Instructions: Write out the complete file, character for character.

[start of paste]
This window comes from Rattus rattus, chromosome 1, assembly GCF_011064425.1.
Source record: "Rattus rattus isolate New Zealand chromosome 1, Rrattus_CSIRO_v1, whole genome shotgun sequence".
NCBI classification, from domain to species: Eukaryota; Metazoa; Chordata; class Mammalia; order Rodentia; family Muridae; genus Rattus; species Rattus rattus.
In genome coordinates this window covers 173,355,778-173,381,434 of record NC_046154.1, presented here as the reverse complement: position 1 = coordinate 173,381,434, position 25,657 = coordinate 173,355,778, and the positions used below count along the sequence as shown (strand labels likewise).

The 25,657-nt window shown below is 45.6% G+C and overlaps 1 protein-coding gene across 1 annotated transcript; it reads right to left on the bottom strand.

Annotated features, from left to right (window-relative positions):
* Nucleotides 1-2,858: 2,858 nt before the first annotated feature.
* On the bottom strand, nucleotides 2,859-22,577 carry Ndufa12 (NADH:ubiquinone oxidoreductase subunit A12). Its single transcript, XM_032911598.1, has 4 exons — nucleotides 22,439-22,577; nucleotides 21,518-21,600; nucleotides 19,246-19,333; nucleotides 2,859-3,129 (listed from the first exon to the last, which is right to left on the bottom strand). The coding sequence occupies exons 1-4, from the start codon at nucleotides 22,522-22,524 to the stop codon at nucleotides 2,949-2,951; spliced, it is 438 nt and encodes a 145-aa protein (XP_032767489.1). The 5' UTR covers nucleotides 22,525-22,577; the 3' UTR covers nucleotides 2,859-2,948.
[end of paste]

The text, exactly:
This window comes from Rattus rattus, chromosome 1, assembly GCF_011064425.1.
Source record: "Rattus rattus isolate New Zealand chromosome 1, Rrattus_CSIRO_v1, whole genome shotgun sequence".
NCBI classification, from domain to species: Eukaryota; Metazoa; Chordata; class Mammalia; order Rodentia; family Muridae; genus Rattus; species Rattus rattus.
In genome coordinates this window covers 173,355,778-173,381,434 of record NC_046154.1, presented here as the reverse complement: position 1 = coordinate 173,381,434, position 25,657 = coordinate 173,355,778, and the positions used below count along the sequence as shown (strand labels likewise).

The 25,657-nt window shown below is 45.6% G+C and overlaps 1 protein-coding gene across 1 annotated transcript; it reads right to left on the bottom strand.

Annotated features, from left to right (window-relative positions):
* Nucleotides 1-2,858: 2,858 nt before the first annotated feature.
* On the bottom strand, nucleotides 2,859-22,577 carry Ndufa12 (NADH:ubiquinone oxidoreductase subunit A12). Its single transcript, XM_032911598.1, has 4 exons — nucleotides 22,439-22,577; nucleotides 21,518-21,600; nucleotides 19,246-19,333; nucleotides 2,859-3,129 (listed from the first exon to the last, which is right to left on the bottom strand). The coding sequence occupies exons 1-4, from the start codon at nucleotides 22,522-22,524 to the stop codon at nucleotides 2,949-2,951; spliced, it is 438 nt and encodes a 145-aa protein (XP_032767489.1). The 5' UTR covers nucleotides 22,525-22,577; the 3' UTR covers nucleotides 2,859-2,948.